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http://dx.doi.org/10.1037/a0015759DOI Listing
http://www.ncbi.nlm.nih.gov/pmc/articles/PMC2843423PMC
June 2009

A multisite trial of a clinic-integrated intervention for promoting family management of pediatric type 1 diabetes: feasibility and design.

Pediatr Diabetes 2009 Apr 20;10(2):105-15. Epub 2008 Aug 20.

Division of Epidemiology, Statistics and Prevention Research, Eunice Kennedy Shriver National Institute of Child Health and Human Development, NIH, DHHS, Bethesda, MD, USA.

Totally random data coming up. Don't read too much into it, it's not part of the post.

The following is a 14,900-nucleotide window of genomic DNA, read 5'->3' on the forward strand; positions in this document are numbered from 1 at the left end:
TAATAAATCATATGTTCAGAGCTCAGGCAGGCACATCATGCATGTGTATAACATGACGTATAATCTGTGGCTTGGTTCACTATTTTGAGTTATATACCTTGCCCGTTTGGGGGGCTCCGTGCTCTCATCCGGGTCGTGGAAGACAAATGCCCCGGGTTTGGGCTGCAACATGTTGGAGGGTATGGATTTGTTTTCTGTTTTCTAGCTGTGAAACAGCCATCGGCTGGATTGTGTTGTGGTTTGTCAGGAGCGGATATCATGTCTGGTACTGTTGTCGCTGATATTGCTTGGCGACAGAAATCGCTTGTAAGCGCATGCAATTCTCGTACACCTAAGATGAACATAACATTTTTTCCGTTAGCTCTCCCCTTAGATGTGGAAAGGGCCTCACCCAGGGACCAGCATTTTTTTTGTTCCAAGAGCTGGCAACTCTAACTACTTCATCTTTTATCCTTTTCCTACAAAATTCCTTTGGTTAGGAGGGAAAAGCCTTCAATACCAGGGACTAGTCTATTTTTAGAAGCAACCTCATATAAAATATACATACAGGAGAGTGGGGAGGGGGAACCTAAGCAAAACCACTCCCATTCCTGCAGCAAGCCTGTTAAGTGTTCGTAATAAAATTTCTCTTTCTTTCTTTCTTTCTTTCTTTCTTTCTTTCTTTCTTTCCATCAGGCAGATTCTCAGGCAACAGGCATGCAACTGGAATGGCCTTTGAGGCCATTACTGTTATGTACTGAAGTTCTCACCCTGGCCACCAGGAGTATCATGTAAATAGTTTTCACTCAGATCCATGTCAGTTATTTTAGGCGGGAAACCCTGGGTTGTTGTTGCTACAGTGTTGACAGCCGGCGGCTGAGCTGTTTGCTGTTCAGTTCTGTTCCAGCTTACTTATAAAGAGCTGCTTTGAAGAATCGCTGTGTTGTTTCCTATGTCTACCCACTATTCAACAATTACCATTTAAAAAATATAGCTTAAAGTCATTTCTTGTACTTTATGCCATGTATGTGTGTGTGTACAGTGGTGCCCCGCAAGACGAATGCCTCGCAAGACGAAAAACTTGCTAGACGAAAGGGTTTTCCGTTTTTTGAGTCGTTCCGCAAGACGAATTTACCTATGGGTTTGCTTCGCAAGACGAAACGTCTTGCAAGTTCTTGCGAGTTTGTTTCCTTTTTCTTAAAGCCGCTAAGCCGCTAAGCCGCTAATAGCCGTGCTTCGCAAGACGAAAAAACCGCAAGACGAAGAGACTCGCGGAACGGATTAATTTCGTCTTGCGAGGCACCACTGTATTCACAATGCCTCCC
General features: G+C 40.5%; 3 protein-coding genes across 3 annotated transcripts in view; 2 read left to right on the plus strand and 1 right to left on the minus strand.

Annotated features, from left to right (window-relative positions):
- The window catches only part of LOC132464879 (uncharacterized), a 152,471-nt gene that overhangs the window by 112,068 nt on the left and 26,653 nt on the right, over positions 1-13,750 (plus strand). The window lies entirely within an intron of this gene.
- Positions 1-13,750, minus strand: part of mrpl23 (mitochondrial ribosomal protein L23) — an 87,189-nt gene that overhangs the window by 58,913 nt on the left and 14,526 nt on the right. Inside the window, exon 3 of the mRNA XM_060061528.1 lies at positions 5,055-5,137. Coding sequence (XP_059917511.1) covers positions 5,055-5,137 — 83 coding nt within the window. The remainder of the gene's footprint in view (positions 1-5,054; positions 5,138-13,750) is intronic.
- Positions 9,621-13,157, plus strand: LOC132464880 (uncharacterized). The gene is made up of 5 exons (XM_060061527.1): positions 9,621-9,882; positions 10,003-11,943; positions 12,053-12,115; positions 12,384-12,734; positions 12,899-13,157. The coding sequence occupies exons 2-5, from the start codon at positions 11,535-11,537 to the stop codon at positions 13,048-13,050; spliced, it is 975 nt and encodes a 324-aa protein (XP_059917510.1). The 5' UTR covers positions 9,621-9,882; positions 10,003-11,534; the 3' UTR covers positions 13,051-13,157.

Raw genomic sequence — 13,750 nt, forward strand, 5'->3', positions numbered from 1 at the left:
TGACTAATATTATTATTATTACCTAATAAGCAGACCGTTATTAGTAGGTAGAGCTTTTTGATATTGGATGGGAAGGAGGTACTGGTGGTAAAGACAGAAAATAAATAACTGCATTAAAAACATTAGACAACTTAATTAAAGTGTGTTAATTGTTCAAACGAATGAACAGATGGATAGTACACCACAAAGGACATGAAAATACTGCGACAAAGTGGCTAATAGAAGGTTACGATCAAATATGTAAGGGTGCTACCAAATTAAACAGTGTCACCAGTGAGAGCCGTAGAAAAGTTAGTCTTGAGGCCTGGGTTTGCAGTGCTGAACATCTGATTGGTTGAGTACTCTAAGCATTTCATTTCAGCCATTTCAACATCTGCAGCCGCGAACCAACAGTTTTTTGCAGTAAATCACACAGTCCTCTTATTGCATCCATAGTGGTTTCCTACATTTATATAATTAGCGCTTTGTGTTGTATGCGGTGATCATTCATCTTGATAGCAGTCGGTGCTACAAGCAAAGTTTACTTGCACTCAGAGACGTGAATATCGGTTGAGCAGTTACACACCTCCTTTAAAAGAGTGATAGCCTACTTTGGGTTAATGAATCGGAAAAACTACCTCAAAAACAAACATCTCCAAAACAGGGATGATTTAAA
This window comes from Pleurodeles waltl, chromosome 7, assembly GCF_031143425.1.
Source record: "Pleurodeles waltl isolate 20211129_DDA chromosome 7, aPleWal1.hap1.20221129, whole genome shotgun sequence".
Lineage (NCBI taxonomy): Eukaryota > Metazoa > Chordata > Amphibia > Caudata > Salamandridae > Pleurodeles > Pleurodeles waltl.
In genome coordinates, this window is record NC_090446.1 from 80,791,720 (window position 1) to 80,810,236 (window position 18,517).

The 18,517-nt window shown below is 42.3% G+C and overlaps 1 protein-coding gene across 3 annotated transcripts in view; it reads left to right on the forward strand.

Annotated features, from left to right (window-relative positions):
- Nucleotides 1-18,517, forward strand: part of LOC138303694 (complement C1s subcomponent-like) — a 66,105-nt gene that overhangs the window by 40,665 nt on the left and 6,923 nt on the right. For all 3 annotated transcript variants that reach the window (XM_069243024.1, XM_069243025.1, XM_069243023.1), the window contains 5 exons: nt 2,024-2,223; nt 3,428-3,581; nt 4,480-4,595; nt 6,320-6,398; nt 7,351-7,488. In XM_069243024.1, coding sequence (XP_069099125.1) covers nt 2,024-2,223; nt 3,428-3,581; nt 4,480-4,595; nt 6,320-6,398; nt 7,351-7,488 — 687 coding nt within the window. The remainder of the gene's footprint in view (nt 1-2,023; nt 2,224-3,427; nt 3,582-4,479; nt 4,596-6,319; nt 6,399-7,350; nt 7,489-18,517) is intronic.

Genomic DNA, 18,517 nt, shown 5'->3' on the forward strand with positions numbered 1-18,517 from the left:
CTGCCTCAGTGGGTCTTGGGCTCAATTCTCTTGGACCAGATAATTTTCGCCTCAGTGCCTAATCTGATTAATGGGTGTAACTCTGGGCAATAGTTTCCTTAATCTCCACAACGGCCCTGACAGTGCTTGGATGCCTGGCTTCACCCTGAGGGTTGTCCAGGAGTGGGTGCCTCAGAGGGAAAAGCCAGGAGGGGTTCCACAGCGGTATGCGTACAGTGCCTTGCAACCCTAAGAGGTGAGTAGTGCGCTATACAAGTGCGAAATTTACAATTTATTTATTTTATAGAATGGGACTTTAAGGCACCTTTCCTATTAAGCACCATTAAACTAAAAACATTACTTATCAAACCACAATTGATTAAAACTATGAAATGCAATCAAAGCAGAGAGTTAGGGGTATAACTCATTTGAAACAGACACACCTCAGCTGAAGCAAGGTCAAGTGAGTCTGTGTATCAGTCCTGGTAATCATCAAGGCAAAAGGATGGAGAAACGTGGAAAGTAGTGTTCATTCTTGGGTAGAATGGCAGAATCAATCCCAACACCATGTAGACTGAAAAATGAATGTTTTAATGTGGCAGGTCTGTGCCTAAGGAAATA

The feasibility of a family-based clinic-integrated behavioral intervention to improve family management of type 1 diabetes was evaluated. In each of four clinical sites, 30-32 families (a total of 122) were randomized to intervention or usual care comparison groups. The WE*CAN intervention, based on family problem-solving methods, was delivered during three routine clinic visits by trained 'Health Advisors'. Of eligible families across the four sites, 83% agreed to participate, of whom 96% completed the baseline, mid-term, and postintervention assessments. Families participated in an average of 2.85 intervention sessions over an 8-month period. The intervention was integrated into the clinic setting without impairing clinic flow and was implemented with fidelity and consistency across sites by trained non-professionals. The findings provide evidence of the feasibility of conducting a multisite trial to evaluate the effects of a clinic-integrated problem-solving intervention to improve family management. Many lessons were learned that provide guidance for recruitment, measurement, and intervention for the larger clinical trial.